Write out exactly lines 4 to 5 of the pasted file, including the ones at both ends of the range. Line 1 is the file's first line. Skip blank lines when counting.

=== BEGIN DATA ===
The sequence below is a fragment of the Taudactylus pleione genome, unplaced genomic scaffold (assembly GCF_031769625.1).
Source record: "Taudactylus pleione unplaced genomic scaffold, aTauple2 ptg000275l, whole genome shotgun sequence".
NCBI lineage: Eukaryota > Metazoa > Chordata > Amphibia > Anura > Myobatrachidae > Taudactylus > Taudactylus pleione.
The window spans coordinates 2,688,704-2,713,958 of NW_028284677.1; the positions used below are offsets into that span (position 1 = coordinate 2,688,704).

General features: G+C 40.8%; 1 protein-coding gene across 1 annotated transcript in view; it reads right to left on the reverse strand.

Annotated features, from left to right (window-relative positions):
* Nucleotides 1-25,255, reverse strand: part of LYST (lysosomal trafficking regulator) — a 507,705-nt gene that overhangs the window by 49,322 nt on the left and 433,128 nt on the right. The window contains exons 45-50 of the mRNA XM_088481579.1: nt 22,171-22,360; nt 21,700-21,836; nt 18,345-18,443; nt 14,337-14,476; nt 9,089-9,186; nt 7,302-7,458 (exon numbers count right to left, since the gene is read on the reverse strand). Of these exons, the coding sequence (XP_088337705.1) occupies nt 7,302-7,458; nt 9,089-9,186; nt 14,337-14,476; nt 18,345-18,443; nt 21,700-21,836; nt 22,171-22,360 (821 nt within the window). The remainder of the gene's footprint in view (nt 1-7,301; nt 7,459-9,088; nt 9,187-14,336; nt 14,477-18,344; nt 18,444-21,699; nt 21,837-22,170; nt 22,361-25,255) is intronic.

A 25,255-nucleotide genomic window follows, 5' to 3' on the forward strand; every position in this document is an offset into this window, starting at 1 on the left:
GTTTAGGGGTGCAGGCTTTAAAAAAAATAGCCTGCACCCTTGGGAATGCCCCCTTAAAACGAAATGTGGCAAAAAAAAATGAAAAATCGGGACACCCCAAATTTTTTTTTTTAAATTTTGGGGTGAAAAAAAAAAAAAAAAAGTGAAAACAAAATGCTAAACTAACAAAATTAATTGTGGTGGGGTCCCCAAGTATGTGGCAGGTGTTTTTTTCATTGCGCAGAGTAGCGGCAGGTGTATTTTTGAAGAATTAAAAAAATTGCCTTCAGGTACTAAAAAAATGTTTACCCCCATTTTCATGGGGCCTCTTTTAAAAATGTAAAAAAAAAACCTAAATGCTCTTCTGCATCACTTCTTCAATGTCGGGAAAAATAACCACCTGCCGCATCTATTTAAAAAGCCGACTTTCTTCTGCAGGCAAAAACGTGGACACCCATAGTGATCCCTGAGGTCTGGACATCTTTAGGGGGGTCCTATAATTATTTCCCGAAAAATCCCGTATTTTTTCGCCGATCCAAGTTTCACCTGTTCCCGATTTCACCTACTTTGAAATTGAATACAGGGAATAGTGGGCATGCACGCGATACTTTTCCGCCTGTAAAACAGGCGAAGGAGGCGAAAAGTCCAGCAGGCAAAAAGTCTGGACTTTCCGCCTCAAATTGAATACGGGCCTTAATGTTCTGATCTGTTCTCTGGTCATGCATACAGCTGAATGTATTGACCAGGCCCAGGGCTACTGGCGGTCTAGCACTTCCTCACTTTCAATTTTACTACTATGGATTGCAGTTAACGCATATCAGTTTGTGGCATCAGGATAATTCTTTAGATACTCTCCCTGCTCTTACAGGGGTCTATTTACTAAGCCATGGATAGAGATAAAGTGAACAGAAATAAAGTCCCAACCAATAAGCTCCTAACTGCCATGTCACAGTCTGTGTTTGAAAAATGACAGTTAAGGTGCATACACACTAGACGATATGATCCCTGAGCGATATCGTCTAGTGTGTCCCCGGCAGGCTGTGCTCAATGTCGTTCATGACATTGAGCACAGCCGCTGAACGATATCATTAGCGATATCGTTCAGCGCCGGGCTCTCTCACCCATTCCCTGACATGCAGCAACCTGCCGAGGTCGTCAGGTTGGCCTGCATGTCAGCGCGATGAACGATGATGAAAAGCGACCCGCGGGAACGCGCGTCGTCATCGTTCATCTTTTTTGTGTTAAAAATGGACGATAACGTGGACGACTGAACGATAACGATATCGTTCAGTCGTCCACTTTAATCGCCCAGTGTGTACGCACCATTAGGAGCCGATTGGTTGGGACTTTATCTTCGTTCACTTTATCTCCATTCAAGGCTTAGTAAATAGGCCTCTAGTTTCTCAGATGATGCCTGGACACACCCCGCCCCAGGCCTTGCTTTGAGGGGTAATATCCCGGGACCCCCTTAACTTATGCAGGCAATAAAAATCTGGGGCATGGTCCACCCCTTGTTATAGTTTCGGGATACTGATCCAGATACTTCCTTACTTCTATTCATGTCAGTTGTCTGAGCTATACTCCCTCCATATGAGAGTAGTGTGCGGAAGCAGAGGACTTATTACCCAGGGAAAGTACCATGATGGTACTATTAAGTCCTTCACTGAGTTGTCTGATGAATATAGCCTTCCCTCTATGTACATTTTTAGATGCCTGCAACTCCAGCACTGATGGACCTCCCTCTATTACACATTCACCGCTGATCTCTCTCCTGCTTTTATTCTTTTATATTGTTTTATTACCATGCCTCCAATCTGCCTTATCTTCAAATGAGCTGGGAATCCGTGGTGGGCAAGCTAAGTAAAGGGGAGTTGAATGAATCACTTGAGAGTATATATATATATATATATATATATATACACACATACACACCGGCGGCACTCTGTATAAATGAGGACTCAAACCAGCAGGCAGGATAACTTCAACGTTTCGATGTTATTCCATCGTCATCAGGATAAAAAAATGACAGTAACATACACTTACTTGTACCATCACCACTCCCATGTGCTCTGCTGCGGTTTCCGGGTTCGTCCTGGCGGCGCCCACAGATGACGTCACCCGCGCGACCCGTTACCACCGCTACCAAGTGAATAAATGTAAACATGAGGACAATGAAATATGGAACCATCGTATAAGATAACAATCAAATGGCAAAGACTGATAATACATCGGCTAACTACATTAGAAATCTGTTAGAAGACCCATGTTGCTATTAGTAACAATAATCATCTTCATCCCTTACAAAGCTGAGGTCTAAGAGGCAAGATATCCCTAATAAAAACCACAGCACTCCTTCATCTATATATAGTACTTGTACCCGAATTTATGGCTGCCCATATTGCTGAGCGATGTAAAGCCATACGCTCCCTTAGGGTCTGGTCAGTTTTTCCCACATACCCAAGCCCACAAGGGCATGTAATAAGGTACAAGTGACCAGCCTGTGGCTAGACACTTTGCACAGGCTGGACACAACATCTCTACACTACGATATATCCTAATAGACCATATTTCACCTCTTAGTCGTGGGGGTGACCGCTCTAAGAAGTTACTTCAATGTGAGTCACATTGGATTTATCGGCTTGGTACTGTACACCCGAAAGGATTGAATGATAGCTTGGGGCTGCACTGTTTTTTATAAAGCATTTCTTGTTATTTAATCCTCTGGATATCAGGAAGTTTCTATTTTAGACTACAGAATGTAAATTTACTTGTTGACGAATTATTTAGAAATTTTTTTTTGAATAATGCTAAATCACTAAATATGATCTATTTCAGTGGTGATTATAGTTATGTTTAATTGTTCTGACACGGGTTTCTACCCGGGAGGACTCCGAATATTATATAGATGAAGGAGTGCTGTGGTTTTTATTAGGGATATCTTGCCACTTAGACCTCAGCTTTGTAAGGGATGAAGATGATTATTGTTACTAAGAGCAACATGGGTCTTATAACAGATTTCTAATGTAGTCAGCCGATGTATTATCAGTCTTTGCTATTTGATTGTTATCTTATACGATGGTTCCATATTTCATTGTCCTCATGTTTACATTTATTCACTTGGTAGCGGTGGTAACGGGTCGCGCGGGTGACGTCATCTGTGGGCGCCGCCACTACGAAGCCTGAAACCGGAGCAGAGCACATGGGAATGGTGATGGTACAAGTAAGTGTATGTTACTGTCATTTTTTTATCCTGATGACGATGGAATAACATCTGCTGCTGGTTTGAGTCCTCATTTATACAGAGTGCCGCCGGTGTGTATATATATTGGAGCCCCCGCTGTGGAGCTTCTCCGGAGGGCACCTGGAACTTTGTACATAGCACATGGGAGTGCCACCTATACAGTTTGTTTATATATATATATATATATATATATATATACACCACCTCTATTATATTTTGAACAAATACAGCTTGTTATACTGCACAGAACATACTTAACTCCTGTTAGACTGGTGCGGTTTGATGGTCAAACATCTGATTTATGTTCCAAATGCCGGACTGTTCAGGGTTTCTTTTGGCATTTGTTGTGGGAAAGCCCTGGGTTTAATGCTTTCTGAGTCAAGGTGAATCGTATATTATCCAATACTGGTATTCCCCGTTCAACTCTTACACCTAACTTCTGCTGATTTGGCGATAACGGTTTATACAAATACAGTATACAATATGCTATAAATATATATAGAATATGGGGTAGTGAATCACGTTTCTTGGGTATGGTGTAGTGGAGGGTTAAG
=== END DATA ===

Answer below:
The window spans coordinates 2,688,704-2,713,958 of NW_028284677.1; the positions used below are offsets into that span (position 1 = coordinate 2,688,704).

General features: G+C 40.8%; 1 protein-coding gene across 1 annotated transcript in view; it reads right to left on the reverse strand.